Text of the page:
d Χριστοῦ is read by A B 33 Tertullian (Metzger lists also copsa armmss Marcion Tertullian Origen Ephraem Athanasius Chrysostom al); Χριστοῦ Ἰησοῦ is read by D F G 0246 630 1739* 1881 lat Ambrosiaster; Ἰησοῦ Χριστοῦ has stronger attestation, being read by p46 א C H K L P Ψ 0209 81 104 365 1175 1241 1505 1739c 2404 Majority Text t vgmss sy; Metzger and Wikgren have recorded their view that the short reading ἐν προσώπῳ Χριστοῦ (the expression occurs in 2:10) best explains the other variants; it has 'significant, though limited, support. Pious scribes could not resist adding Ἰησοῦ before or after Χριστοῦ; if Χριστοῦ had been present in the text originally, no good reason can account for its absence from such manuscripts as A B 33 1739* [sic]  as well as important versional and patristic witnesses '.  The argument is difficult to evaluate.
‘For (ὅτι) it was  God, who said ‘Let light shine forth in the darkness’, who shone in our hearts to enlighten us  with the knowledge  of the glory of God in the face  of Jesus Christ’.
|ὁ θεὸς τοῦ αἰῶνος τούτου||ὁ θεὸς ὁ εἰπών ἐκ σκότους φῶς λάμψει ὃς|
|The God of this age||It was the God who said, 'Let light shine in the darkness' who|
|ἐτύφλωσεν τὰ νοήματα τῶν ἀπίστων εἰς τὸ μὴ αὐγάσαι τὸν φωτισμὸν τοῦ εὐαγγελίου||ἔλαμψεν ἐν ταῖς καρδίαις ἡμῶν πρὸς φωτισμὸν τῆς γνώσεως|
|blinded the minds of the unbelievers so that they were unable to see the light of the gospel||illuminated our hearts with the enlightenment of the knowledge|
|τῆς δόξης τοῦ Χριστοῦ ὅς ἐστιν εἰκὼν τοῦ θεοῦ ὅς ἐστιν εἰκὼν τοῦ θεοῦ||τῆς δόξης τοῦ θεοῦ ἐν προσώπῳ [Ἰησοῦ] Χριστοῦ|
|of the glory of Christ, who is the image of God.||of the glory of God in the πρόσωπον of Jesus Christ.|
 ἐγκακέω. The verb is rare; there is a full discussion in Baumert, Täglisch Sterben und Auferstehen 318-46. Baumert suggests the sense ‘resist something’, ‘be reluctant’, ‘be unwilling’; in 4:1, ‘rebel against a moral obligation’ (340). BDAG proposes the senses, ‘to lose one’s motivation in continuing a desirable pattern of conduct or activity’; ‘give up’. Nolland, Luke 9:21-18:34 867 states, ‘The verb expresses centrally the idea of coming to a point of failure, but may secondarily take on a coloring from the implied cause of such a failing: despair, weariness, etc.’ Cf. Spicq, Theological Lexicon 398-99.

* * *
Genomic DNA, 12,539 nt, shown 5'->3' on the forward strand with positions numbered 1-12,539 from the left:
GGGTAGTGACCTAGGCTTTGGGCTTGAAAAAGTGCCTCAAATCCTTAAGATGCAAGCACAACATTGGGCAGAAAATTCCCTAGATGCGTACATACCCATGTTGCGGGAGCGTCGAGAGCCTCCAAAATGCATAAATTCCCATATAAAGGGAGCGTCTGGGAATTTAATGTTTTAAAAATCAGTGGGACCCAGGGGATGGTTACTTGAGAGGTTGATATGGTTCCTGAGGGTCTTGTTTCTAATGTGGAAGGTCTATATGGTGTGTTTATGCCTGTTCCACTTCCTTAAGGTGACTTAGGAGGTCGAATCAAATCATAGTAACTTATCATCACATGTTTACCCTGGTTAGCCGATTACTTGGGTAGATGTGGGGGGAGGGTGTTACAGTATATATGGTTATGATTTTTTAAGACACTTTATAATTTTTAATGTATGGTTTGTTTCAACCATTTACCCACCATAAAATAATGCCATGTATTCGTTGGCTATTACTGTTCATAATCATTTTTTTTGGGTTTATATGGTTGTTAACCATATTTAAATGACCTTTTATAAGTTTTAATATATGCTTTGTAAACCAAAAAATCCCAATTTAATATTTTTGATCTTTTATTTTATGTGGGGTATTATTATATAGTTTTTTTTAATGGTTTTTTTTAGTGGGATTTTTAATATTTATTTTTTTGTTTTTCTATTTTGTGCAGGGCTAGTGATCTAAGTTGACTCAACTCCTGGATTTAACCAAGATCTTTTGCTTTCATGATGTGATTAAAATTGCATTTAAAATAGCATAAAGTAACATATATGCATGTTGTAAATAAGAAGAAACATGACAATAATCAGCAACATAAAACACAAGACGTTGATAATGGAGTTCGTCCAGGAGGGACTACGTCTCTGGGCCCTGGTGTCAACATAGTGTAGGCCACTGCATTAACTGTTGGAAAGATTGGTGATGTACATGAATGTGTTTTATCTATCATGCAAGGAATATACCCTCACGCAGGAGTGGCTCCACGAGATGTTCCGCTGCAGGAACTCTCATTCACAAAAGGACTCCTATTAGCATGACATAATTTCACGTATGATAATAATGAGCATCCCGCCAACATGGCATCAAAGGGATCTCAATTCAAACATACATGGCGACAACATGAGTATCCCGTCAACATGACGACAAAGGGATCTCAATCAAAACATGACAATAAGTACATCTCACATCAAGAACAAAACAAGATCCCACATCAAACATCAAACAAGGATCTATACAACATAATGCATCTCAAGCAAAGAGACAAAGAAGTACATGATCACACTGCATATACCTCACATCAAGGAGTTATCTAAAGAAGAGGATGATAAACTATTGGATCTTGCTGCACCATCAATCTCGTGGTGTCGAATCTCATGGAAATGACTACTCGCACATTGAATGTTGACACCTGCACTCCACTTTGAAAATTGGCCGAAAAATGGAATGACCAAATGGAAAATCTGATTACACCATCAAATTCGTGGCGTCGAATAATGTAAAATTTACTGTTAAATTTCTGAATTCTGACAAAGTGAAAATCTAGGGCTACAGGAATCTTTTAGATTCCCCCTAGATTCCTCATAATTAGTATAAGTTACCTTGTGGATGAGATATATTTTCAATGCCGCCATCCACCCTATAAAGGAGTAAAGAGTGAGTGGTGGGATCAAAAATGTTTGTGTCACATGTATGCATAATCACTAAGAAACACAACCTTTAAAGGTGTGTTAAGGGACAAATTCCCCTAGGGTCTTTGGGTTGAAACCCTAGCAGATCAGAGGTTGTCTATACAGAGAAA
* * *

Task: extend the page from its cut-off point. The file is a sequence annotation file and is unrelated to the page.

Literally, ‘not walking in trickery’; BDAG s.v. πανουργία 2aδ. The participle περιπατοῦντες (‘walking’), together with the following participles δολοῦντες and συνιστάνοντες, is dependent upon the main verb ἀπειπάμεθα. For ἐν + dat. encoding manner see BDF §198(5).
 The NLT nicely captures Paul’s rejection of these charges: ‘We reject all shameful deeds and underhanded methods. We don't try to trick anyone or distort the word of God.’
 Resuming ἐν τοῖς ἀπολλυμένοις.
 Supplying αὐτοὺς from the preceding ἀπίστων, and taking τὸν φωτισμὸν as the object of the infinitive αὐγάσαι.
 BDAG s.v. αὐγάζω 1. Some take αὐγάσαι to be intransitive, with the sense ‘shine forth’ (BDAG s.v. 2); so NEB, REB, ‘dawn upon’. But this would require the addition of the indirect object αὐτοῖς (as in the Majority Text and some versions); see Thrall, Second epistle to the Corinthians I 311-2.
 For σοφία λόγου as both the content of clever speech and the rhetorical skill with which it is delivered, see Pogoloff, Logos and Sophia 108-13; Thiselton, First Epistle to the Corinthians 143-45; Heil, Rhetorical Role of Scripture in 1 Corinthians 27.
 For Paul’s understanding of personal election, and reprobation, see Rom 9:1-23.